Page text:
The ringer is offshore monetary inflation: the Eurodollar market. Offshore banks can pyramid dollar accounts but do not have to report to the FED. This has always been a threat to American consumers: the threat of increased demand, in dollars, from offshore. That would produce price inflation: more demand from abroad for goods and services here. The old refrain, “when the dollars come home, inflation will appear,” is quite old. I have heard it for three decades. So far, so good. It can happen, but it has not happened yet.
I think price inflation will press upward. The rate of price inflation is still under the rate of monetary inflation, no matter which definition of money you select. But I don’t see double-digit price inflation as likely in the near future, despite rising oil prices.
So, any talk about the FED’s pushing up rates seems misguided. The FED is not doing much to keep rates low, so why should we expect it to do much to push rates up? The FED is of course able to expand the U.S. money supply, but it doesn’t have to. Economic growth is expanding at a rapid clip. The FED has breathing room.
If the FED tightens money by purchasing fewer T-bills, this will tend to push up short-term rates. This would raise long-term rates because of the carry trade effect. But today, rising long-term rates seem to be the product of fears about price inflation, not fears regarding the carry trade. Short-term rates are staying low, but longer rates are rising. This points to inflation fears, not carry trade fears.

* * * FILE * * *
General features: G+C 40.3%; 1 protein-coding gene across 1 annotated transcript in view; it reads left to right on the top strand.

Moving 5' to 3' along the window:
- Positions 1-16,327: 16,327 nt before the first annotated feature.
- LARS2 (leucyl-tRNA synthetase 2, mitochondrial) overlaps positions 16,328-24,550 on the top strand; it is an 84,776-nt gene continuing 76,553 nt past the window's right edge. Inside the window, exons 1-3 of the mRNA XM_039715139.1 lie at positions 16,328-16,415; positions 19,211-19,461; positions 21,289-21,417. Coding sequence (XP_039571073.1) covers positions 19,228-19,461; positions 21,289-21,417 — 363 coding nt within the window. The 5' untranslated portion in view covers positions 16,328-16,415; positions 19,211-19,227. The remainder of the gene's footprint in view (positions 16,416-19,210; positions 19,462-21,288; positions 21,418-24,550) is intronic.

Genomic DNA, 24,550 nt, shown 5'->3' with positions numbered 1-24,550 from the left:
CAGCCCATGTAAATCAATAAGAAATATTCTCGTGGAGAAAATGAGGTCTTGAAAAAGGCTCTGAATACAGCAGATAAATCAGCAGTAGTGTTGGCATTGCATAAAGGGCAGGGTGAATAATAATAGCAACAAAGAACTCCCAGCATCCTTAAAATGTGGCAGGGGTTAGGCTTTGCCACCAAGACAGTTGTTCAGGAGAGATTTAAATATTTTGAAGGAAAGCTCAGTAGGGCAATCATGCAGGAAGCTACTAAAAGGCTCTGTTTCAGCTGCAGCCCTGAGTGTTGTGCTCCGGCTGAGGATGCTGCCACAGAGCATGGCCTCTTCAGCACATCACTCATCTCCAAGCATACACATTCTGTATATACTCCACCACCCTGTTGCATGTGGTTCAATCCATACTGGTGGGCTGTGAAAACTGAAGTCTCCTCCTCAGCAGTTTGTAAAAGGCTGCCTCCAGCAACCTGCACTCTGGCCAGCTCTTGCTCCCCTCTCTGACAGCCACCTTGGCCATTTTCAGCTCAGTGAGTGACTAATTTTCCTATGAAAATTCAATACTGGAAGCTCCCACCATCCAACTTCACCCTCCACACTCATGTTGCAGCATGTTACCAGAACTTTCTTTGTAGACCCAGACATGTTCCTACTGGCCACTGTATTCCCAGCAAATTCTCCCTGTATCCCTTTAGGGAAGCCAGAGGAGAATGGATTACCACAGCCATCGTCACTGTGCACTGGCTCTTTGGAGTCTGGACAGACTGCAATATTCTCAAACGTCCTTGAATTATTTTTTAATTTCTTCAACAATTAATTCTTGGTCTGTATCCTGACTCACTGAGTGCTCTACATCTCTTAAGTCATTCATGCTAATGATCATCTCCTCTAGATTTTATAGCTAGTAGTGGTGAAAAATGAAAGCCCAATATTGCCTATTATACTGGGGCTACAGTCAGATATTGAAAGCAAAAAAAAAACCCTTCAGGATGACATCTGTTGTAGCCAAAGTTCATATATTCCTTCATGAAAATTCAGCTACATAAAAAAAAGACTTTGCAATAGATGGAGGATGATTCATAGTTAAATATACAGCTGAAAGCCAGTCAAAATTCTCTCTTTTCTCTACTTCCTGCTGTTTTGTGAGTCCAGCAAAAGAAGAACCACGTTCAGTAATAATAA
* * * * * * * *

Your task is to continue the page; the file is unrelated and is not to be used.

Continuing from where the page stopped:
WHAT DOES ALL THIS MEAN?
First, those who predict price deflation still have the same old problem: no statistical evidence. I mean none. Money is expanding, prices are rising, and OPEC is cheering.
Second, those who predict mass inflation are not much better off than the deflationists. The economic system is bumping along, productivity is rising, output is increasing, so prices are not rising rapidly. But they are rising faster than they were three months ago.
Third, long-term rates are rising. I think this will continue. This will tend to slow down the economy. It will hurt the bond market, as existing holders of bonds see rates rising. The market value of a promise to pay a low rate of interest falls when new borrowers are paying higher rates than yesterday’s borrowers.
The stock market likes low long-term rates, which favor business expansion. The U.S. stock market for over two years has risen in response to the promise of the stimulative effects of low rates. Now these long-term rates — bond rates — are rising. It is becoming more expensive to finance business expansion by issuing new bonds.
Profits have yet to rebound significantly. The cost of raw materials is rising: Chinese demand. So, with what net revenue will businesses repay new debt? The squeeze is on: rising costs (interest rates, commodities) and the threat of falling consumer demand as interest rates rise. He who is maxed out on his credit cards faces a big problem when rates rise. His disposable income shrinks. He has to cut back on spending.
The bond market is falling. It will continue to fall if long-term rates keep rising, which I think is likely.